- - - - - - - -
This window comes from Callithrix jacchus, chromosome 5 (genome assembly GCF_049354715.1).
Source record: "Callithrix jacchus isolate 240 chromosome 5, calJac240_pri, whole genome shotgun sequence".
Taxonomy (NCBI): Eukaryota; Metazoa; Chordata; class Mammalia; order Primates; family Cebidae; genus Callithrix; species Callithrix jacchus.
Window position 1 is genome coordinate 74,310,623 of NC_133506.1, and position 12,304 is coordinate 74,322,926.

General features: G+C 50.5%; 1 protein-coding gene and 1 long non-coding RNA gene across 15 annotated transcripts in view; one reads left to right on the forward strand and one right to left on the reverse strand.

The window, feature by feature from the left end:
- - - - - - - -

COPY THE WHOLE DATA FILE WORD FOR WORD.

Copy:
This window comes from Callithrix jacchus, chromosome 5 (genome assembly GCF_049354715.1).
Source record: "Callithrix jacchus isolate 240 chromosome 5, calJac240_pri, whole genome shotgun sequence".
Taxonomy (NCBI): Eukaryota; Metazoa; Chordata; class Mammalia; order Primates; family Cebidae; genus Callithrix; species Callithrix jacchus.
Window position 1 is genome coordinate 74,310,623 of NC_133506.1, and position 12,304 is coordinate 74,322,926.

General features: G+C 50.5%; 1 protein-coding gene and 1 long non-coding RNA gene across 15 annotated transcripts in view; one reads left to right on the forward strand and one right to left on the reverse strand.

The window, feature by feature from the left end: